Last week, we looked at three common misconceptions about what makes for digital strategy in our post “What is Digital Strategy anyway? Here’s three things it’s not.” Keep in mind all three items we examined were good things in and of themselves. The challenge comes in not confusing tools and projects with strategy.
This week, we turn our attention to three key elements of digital strategy – specifically walking through a few core structural components that help you establish the framework and process for effective strategy and execution. This list is not meant to be exhaustive; think of it more as a reference point.
1) Assess and analyze.
Begin by baiting the traps for meaningful data. Cast the net wide first and then narrow as it becomes clear which data is most useful for you. Email open rates. Web analytics. Online donations and purchases. Campaign data. Twitter and Facebook. Gather and filter. Approach the data with the intention of answering some key questions like: What pattern does the data suggest? Opportunities? Gaps? What is working well?
Find ways to harmonize the data but don’t sweat the tools now — that can come later. Honestly, a simple spreadsheet is fine if it can help you get a better perspective of where you stand. Assessment is a process and not just a task so part of Step 1 is to develop a process for ongoing evaluation outside. Hooray for data!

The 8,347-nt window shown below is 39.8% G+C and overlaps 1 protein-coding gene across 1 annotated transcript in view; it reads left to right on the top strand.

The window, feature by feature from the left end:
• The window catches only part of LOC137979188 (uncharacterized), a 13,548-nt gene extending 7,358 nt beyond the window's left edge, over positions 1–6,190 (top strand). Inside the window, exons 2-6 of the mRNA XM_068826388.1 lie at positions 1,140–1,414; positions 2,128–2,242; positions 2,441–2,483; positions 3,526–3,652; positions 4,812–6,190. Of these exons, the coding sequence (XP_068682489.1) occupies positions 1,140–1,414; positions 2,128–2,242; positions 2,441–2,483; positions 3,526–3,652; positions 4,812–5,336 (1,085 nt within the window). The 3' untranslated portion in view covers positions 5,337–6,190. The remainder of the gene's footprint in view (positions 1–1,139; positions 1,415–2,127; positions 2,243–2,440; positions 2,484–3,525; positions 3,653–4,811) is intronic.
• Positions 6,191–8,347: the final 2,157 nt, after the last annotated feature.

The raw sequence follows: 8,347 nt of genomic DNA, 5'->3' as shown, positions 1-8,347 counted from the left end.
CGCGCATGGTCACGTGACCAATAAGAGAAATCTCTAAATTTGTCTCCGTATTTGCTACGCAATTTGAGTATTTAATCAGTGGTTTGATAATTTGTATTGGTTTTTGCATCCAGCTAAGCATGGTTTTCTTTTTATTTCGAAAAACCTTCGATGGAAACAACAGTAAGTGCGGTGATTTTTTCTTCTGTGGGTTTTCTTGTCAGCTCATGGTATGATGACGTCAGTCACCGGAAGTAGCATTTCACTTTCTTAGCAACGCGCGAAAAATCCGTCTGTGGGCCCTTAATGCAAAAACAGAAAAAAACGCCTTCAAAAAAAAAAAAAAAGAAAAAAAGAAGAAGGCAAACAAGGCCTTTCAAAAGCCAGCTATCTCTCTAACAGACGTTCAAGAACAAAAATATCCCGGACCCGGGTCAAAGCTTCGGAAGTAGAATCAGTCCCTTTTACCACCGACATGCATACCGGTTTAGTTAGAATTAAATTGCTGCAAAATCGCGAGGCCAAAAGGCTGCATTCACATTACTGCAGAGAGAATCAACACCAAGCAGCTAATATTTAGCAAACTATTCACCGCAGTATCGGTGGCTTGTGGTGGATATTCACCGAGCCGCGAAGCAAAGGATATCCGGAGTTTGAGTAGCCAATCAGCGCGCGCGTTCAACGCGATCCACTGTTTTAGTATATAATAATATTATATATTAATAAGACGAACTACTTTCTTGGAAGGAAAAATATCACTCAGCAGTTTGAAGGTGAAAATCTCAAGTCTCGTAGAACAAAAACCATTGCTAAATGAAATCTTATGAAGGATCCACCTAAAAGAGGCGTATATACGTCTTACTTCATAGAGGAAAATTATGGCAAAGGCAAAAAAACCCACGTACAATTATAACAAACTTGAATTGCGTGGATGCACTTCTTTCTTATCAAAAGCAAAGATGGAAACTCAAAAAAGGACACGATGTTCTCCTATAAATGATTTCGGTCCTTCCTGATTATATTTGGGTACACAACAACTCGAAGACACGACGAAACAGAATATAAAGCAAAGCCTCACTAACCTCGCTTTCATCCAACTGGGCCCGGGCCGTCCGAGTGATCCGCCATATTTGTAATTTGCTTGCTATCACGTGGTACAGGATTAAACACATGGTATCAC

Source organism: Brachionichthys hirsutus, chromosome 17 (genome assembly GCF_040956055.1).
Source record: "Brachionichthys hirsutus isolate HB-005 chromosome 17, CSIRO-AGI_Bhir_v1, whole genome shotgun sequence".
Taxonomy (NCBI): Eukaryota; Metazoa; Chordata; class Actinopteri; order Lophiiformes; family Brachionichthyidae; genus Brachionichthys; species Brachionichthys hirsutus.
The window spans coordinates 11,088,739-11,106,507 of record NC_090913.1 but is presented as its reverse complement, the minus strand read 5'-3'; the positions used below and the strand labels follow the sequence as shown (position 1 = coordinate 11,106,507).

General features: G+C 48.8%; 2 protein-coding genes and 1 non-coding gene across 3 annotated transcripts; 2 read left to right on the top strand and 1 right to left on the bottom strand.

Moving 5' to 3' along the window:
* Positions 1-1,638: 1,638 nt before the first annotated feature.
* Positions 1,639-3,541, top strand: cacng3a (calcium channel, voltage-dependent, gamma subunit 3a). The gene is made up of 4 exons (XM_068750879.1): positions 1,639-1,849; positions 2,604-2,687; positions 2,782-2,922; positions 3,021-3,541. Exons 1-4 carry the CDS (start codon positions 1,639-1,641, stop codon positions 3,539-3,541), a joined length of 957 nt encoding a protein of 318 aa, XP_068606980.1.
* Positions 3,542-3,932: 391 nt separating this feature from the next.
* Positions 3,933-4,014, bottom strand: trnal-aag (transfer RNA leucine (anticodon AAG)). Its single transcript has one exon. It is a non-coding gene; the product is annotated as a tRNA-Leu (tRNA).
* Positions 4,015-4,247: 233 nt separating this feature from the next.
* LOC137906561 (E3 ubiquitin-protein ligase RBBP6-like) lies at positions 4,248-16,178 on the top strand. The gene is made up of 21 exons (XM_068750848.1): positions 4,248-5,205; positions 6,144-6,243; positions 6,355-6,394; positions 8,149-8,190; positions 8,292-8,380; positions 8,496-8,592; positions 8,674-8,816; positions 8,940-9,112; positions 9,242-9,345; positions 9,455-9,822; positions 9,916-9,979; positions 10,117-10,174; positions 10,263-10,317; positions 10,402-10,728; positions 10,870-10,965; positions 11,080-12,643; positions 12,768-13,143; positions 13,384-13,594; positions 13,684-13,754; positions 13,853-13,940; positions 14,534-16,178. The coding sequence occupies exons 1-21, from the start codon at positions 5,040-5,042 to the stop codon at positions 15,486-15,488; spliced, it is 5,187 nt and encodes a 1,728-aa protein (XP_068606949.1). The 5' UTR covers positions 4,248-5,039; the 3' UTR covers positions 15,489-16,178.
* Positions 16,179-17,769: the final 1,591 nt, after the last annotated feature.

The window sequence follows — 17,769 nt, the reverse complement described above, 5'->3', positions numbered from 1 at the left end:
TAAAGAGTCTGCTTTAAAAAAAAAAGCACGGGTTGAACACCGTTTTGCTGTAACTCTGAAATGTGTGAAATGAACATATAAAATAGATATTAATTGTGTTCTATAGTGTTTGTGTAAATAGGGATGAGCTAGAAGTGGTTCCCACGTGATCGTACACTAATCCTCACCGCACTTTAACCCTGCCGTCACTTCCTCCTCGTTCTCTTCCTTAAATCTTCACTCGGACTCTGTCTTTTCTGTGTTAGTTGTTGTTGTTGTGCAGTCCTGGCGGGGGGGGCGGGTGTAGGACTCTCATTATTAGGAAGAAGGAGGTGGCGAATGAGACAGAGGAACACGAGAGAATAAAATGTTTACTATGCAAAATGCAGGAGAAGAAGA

2) Make a plan.
OK, so after our analysis we have better visibility into our digital opportunities and successes. Where do we go from here? Start by inviting stakeholders from key groups within the organization to a conversation on plan. This way, you can avoid the perception of your work as merely digital or marketing groupthink in isolation. Sure, with limited resources there are often winners and losers. However for digital strategy to work, it must meet overall organizational objectives and have good buy-in whenever possible.
What are the elements of a good digital strategy plan? That’s probably an entire series of posts in itself. At a high level, we can say that it needs to be a) focused on what matters most to the organization (e.g., donor/advocate/customer recruitment, development, increased exposure to specific ideas or content, etc) and can be measured; and b) seeks to blend your divergent digital media streams into a coherent whole while working to thoughtfully complement other marketing initiatives whether digital or not.
3) Think outside the campaign.
One of the things a good plan can do is help you resist the tendency to think of digital strategy as merely a series of peaks and valleys focused in and around campaigns. Campaigns are sometimes effective in meeting short-term objectives (e.g., one-time purchase or donation, etc.) but may come at the expense of long-term primary objectives (e.g., monthly donors, cultivating champions and advocates, etc.). A good digital strategy and plan will help you do both well over time and more importantly keep long-term, more evergreen objectives on your radar screen. You may even want to consider how to create a closed-loop marketing system.